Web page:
|Need to make a big batch of homemade mashed potatoes that will feed a crowd? A variation of Big Martha's mashed potatoes, these get raves from everybody.|
Make-Ahead Mashed Potatoes for a CrowdWhen it came time for me to make mashed potatoes for our Christmas Day meal of 30 people, I knew that I wanted to make Big Martha's Mashed Potatoes with Cream Cheese recipe, but I also knew that essentially I was going to need triple-plus the recipe to feed that crowd, because well most everybody wants some mashed potatoes on their plate, and I wanted to be sure that there were enough for everybody!
I also knew, however, that I did not want to use that much cream cheese. That just seemed way too much cream cheese to suit me, so I made some adjustments with the ingredients and the method to create my own version of make-ahead mashed potatoes to feed a crowd. These potatoes are the most delicious, creamy, well seasoned and lump free mashed potatoes ever, and are always very well received. These are my go-to, holiday mashed potato recipe now!
And, you know how it sometimes seems that no matter how much salt you keep adding, you just cannot seem to get enough salt in your mashed potatoes? Well, I discovered that giving the boiling water a very generous salting really does a great job with seasoning the potatoes. I found that when I got through whipping them, that I barely had to add any additional salt at all! Next time you need to make a big ole mess of mashed potatoes, give these a try. They really are excellent.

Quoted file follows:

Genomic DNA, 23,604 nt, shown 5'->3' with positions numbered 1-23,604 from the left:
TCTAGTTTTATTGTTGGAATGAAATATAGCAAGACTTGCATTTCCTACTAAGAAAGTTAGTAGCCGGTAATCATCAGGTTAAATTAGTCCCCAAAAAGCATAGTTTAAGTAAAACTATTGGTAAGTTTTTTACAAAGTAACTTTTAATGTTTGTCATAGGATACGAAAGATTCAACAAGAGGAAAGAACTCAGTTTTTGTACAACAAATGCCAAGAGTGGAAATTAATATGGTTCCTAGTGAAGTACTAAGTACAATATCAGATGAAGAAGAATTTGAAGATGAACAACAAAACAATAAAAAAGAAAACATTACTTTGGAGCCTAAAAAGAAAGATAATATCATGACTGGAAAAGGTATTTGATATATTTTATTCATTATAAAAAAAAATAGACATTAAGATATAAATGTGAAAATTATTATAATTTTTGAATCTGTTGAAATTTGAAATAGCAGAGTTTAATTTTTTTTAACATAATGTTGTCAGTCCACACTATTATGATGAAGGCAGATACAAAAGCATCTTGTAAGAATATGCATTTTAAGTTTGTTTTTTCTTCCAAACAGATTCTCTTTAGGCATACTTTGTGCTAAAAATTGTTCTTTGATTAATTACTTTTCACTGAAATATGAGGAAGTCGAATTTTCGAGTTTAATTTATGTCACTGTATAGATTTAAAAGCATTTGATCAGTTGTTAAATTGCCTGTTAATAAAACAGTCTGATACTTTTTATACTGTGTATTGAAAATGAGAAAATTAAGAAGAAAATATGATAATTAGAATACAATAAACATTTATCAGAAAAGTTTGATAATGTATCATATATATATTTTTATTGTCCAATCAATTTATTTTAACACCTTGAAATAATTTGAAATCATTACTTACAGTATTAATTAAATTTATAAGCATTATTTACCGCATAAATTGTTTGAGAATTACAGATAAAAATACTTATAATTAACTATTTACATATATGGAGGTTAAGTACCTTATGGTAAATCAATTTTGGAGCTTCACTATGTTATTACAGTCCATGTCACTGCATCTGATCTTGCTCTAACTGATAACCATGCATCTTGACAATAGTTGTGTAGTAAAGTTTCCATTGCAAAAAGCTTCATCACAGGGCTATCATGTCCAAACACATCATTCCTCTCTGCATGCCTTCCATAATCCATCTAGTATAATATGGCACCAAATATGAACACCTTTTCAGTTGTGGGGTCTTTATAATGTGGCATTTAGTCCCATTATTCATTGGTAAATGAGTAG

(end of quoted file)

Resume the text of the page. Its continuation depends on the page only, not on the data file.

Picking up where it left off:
By the way, I apologize for not having a picture of the big tray of these potatoes. I could have sworn that I snapped a pic, but honestly we were in a hurry trying to gather up the party stuff and get out of the door with hot potatoes, so I must've only thought I got that picture. I assure you, I made these and they were awesome! So... forgive me for that oversight, close your eyes and picture in your mind a giant commercial sized steam table pan (12" x 20" x 2 1/2" deep) full of those cooked and mashed potatoes pictured above, with melted butter swimming on top. Yummy!
Recipe: Mary's Make-Ahead Mashed Potatoes for a Crowd©From the Kitchen of Deep South Dish
Prep time: 30 min |Cook time: 30 min | Yield: About 20 to 30 side servings
- 10 pound sack of russet potatoes, peeled
- 2 very large pinches of kosher salt per pot
- 8 ounces cream cheese, softened to room temperature and divided
- 1 cup (2 sticks) of unsalted butter, softened to room temperature and divided
- 1/2 cup whole milk, warmed and divided
- 1 cup heavy cream, warmed and divided
- Kosher salt and white pepper, to taste
- 1/4 cup (1/2 stick) of unsalted butter, cold
Fill a large pot with water and as you peel the potatoes place them into the water bath. Once all the potatoes are peeled, drain and rinse, return the potatoes to the pot and refill again with water. Cut the potatoes into uniform chunks approximately 1 inch or so and return to the water as you cut them. Once you've cut up all of the potatoes, drain and rinse again.